Cloth ISBN: 9781503603554
A timely analysis of the power and limits of political parties—and the lessons of the Civil War and the New Deal in the Age of Trump.
American voters have long been familiar with the phenomenon of the presidential frontrunner. In 2008, it was Hillary Clinton. In 1844, it was Martin Van Buren. And in neither election did the prominent Democrat win the party's nomination. Insurgent candidates went on to win the nomination and the presidency, plunging the two-party system into disarray over the years that followed.
In this book, Cedric de Leon analyzes two pivotal crises in the American two-party system: the first resulting in the demise of the Whig party and secession of eleven southern states in 1861, and the present crisis splintering the Democratic and Republican parties and leading to the election of Donald Trump. Recasting these stories through the actions of political parties, de Leon draws unsettling parallels in the political maneuvering that ultimately causes once-dominant political parties to lose the people's consent to rule.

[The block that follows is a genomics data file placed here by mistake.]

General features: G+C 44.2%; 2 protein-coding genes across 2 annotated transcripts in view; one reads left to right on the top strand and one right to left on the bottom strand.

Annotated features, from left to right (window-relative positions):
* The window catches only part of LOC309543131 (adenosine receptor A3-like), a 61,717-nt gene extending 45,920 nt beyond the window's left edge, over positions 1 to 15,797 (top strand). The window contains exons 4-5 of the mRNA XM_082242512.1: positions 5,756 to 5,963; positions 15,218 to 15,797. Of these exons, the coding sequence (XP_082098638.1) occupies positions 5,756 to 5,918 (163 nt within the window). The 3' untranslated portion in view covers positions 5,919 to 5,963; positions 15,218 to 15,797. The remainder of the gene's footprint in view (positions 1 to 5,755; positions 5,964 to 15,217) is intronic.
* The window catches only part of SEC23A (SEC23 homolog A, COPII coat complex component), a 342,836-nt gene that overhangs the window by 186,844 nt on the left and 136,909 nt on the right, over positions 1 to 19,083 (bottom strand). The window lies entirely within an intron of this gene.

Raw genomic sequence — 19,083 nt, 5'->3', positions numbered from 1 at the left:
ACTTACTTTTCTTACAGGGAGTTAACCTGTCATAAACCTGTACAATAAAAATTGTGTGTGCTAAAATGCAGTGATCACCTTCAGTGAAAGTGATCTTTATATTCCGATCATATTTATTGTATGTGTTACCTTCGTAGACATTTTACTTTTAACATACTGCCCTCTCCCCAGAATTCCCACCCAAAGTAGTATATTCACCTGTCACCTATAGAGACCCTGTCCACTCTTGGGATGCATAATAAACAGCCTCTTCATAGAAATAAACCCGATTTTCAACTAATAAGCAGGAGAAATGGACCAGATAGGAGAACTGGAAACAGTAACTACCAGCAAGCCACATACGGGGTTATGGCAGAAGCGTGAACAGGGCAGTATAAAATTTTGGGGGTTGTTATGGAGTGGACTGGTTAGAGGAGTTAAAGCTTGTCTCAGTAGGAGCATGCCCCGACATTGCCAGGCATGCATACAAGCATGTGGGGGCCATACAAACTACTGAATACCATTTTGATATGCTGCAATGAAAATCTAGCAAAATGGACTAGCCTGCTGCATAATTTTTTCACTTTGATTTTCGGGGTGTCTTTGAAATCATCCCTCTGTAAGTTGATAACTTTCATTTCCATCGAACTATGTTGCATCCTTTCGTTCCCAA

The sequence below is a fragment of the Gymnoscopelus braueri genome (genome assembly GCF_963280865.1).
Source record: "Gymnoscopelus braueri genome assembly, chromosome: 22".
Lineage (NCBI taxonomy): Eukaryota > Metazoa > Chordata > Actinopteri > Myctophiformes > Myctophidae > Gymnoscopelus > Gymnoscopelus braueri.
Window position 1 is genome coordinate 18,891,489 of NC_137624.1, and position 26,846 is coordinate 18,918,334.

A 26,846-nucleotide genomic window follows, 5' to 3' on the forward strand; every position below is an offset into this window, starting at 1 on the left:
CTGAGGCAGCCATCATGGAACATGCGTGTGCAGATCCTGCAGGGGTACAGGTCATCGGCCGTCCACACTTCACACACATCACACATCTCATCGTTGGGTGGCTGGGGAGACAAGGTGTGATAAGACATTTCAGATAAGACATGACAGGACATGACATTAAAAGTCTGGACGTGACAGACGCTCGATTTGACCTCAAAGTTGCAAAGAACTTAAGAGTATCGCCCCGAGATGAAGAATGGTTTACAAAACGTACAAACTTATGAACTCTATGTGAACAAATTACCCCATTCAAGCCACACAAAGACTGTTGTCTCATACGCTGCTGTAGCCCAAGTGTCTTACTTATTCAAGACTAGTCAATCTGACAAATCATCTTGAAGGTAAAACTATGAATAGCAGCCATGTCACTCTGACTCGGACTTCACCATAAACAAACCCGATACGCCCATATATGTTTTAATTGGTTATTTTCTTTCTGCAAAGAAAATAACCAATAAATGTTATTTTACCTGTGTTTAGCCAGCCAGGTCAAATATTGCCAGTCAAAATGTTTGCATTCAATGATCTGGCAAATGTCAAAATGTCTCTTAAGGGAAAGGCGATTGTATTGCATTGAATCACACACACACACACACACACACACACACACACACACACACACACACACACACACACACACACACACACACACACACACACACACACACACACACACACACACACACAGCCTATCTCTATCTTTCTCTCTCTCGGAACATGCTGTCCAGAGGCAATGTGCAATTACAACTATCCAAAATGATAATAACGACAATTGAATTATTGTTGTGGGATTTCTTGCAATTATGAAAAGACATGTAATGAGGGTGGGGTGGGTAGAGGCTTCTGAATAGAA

Crisis! takes us beyond the common explanations of social determinants to illuminate how political parties actively shape national stability and breakdown. The secession crisis and the election of Donald Trump suggest that politicians and voters abandon the political establishment not only because people are suffering, but also because the party system itself is unable to absorb an existential challenge to its power. Just as the U.S. Civil War meant the difference between the survival of a slaveholding republic and the birth of liberal democracy, what political elites and civil society organizations do today can mean the difference between fascism and democracy.
About the author
Cedric de Leon is Director of the Labor Center and Associate Professor of Sociology at the University of Massachusetts Amherst. He is the author of The Origins of Right to Work (2015) and Party and Society (2014) and co-editor of Building Blocs: How Parties Organize Society (Stanford, 2015). Prior to becoming an academic, he was by turns an organizer and local union president in the American labor movement.